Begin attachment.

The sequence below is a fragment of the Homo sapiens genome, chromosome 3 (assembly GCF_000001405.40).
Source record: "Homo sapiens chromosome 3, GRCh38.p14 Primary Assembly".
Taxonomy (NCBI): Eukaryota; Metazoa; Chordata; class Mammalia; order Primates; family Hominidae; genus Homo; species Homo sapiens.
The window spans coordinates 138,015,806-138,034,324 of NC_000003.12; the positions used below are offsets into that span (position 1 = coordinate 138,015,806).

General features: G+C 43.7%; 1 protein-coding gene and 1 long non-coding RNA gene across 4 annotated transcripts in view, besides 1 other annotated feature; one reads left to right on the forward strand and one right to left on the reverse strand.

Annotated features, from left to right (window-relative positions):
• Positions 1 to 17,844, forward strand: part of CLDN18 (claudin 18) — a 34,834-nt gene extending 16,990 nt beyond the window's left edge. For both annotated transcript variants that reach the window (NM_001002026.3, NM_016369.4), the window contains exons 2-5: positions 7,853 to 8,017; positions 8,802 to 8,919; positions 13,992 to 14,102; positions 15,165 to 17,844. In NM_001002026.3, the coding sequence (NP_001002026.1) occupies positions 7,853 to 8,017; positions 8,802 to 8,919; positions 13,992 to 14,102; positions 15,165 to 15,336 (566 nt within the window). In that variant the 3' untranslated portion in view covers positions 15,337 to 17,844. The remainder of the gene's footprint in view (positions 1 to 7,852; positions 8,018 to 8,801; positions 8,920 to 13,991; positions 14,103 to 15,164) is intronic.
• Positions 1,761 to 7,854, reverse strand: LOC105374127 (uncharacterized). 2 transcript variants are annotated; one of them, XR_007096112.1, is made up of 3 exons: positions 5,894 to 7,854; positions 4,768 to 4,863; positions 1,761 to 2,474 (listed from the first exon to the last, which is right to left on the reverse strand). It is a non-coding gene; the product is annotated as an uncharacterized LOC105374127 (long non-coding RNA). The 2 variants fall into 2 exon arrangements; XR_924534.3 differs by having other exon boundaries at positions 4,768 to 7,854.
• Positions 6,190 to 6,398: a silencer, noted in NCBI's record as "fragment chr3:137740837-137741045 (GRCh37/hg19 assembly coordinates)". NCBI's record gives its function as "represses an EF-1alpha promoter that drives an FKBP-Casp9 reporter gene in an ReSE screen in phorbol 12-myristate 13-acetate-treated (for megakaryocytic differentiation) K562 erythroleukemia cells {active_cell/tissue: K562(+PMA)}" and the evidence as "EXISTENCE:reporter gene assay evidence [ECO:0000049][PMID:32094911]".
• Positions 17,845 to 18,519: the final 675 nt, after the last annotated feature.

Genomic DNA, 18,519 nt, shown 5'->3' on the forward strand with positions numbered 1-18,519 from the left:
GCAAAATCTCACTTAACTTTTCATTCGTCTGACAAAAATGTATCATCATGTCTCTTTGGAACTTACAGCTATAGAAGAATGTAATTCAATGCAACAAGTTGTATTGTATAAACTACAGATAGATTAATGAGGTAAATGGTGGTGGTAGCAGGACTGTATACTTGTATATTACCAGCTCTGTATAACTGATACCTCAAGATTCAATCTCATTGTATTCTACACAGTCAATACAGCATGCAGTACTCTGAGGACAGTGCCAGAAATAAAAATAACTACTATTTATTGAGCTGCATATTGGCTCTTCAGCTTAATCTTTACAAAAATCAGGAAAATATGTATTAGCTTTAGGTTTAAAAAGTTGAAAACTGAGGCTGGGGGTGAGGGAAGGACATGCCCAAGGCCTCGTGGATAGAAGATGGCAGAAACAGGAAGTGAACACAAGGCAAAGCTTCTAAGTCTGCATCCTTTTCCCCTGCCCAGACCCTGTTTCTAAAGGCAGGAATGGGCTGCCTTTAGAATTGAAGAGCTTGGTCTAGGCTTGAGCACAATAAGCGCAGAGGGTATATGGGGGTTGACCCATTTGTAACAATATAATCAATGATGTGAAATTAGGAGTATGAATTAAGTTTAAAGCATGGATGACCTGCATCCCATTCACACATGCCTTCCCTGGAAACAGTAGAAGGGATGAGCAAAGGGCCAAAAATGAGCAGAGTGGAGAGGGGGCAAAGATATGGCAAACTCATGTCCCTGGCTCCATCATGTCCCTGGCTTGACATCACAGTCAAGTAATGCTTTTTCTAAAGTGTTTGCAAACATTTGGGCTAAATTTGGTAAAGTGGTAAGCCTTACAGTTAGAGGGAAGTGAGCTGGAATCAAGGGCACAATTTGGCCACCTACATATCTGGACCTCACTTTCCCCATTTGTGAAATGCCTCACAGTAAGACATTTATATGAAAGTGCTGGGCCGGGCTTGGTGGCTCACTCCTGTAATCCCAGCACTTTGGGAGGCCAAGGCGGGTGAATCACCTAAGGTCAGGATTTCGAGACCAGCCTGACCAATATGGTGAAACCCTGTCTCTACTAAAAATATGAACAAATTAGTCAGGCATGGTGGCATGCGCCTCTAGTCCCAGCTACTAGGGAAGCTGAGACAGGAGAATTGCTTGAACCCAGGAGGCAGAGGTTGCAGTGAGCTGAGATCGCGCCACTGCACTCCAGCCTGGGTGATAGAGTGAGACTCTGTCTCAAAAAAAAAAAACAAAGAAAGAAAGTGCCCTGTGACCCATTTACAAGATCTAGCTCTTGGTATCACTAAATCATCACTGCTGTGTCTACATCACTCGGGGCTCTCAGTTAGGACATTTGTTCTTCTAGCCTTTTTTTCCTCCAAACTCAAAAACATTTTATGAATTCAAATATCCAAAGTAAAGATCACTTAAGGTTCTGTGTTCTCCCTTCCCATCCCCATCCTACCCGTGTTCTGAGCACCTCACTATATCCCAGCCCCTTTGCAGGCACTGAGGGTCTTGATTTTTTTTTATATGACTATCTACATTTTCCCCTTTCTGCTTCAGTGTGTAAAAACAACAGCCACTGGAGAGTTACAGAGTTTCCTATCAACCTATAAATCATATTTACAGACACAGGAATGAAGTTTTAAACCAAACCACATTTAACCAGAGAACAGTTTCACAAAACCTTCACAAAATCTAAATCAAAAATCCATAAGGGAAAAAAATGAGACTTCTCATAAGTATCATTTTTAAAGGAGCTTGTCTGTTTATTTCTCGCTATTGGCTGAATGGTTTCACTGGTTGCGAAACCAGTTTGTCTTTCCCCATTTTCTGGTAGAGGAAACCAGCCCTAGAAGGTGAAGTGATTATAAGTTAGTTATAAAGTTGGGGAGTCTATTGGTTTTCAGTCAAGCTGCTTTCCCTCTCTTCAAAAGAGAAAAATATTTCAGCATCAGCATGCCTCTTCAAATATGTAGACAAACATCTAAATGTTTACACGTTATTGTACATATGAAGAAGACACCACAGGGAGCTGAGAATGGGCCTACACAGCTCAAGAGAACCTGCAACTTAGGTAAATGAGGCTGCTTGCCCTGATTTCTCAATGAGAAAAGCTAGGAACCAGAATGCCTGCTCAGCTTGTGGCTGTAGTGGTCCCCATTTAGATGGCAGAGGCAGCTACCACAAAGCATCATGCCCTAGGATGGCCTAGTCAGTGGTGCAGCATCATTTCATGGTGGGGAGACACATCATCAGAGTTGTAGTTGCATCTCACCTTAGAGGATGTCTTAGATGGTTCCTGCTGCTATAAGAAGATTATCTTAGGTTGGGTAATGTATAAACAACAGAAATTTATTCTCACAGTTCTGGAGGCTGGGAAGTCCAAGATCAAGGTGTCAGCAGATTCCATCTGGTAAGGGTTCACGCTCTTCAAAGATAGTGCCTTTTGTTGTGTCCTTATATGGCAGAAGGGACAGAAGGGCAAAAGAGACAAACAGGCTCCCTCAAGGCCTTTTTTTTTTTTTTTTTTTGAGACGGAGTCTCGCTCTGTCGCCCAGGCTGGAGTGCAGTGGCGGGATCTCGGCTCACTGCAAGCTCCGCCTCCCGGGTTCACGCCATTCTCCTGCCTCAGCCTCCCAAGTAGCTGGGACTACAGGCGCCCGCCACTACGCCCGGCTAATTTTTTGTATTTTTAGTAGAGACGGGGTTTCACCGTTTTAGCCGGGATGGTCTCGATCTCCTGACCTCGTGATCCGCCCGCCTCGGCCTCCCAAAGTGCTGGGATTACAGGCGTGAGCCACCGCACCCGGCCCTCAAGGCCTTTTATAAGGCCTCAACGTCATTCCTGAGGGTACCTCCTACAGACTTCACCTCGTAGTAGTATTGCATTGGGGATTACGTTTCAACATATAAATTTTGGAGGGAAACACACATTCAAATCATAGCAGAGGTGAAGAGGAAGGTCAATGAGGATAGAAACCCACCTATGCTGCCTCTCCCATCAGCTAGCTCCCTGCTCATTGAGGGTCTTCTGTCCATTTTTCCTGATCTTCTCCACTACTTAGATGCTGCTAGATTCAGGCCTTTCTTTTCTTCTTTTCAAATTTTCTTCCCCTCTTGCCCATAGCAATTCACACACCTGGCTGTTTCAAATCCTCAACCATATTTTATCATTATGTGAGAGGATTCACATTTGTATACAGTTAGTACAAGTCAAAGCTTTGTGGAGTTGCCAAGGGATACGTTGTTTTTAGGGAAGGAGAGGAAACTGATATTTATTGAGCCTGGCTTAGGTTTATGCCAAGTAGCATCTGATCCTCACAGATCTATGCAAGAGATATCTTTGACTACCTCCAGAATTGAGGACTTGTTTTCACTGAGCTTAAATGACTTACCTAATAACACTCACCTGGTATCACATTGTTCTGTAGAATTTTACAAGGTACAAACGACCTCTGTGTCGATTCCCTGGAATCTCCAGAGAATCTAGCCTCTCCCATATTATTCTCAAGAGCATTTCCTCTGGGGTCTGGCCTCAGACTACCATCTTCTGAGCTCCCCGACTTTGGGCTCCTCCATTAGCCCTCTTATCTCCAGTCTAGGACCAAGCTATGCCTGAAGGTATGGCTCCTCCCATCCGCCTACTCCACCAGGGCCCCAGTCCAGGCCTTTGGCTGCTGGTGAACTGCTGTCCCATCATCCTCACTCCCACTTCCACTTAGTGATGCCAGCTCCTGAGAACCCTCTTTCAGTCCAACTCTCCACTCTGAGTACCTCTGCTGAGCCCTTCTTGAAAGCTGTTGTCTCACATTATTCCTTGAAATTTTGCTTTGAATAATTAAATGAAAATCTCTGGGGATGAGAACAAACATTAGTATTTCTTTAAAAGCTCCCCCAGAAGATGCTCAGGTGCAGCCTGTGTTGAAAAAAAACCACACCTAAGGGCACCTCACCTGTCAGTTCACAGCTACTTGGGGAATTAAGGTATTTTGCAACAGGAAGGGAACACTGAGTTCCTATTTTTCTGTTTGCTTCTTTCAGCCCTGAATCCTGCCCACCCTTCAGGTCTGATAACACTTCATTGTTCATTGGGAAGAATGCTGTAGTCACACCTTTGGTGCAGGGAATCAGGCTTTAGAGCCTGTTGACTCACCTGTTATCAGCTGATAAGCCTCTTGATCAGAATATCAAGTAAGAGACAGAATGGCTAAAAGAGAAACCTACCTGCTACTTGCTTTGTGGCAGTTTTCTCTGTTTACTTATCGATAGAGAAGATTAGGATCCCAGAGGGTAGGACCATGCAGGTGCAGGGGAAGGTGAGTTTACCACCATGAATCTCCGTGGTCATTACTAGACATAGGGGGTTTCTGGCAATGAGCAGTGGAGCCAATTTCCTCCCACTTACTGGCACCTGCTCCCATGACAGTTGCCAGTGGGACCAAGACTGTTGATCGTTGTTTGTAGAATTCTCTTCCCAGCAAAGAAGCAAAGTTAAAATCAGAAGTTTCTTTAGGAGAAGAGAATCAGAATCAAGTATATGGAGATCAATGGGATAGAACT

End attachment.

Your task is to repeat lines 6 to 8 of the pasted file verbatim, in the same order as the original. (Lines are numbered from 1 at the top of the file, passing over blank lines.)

Annotated features, from left to right (window-relative positions):
• Positions 1 to 17,844, forward strand: part of CLDN18 (claudin 18) — a 34,834-nt gene extending 16,990 nt beyond the window's left edge. For both annotated transcript variants that reach the window (NM_001002026.3, NM_016369.4), the window contains exons 2-5: positions 7,853 to 8,017; positions 8,802 to 8,919; positions 13,992 to 14,102; positions 15,165 to 17,844. In NM_001002026.3, the coding sequence (NP_001002026.1) occupies positions 7,853 to 8,017; positions 8,802 to 8,919; positions 13,992 to 14,102; positions 15,165 to 15,336 (566 nt within the window). In that variant the 3' untranslated portion in view covers positions 15,337 to 17,844. The remainder of the gene's footprint in view (positions 1 to 7,852; positions 8,018 to 8,801; positions 8,920 to 13,991; positions 14,103 to 15,164) is intronic.
• Positions 1,761 to 7,854, reverse strand: LOC105374127 (uncharacterized). 2 transcript variants are annotated; one of them, XR_007096112.1, is made up of 3 exons: positions 5,894 to 7,854; positions 4,768 to 4,863; positions 1,761 to 2,474 (listed from the first exon to the last, which is right to left on the reverse strand). It is a non-coding gene; the product is annotated as an uncharacterized LOC105374127 (long non-coding RNA). The 2 variants fall into 2 exon arrangements; XR_924534.3 differs by having other exon boundaries at positions 4,768 to 7,854.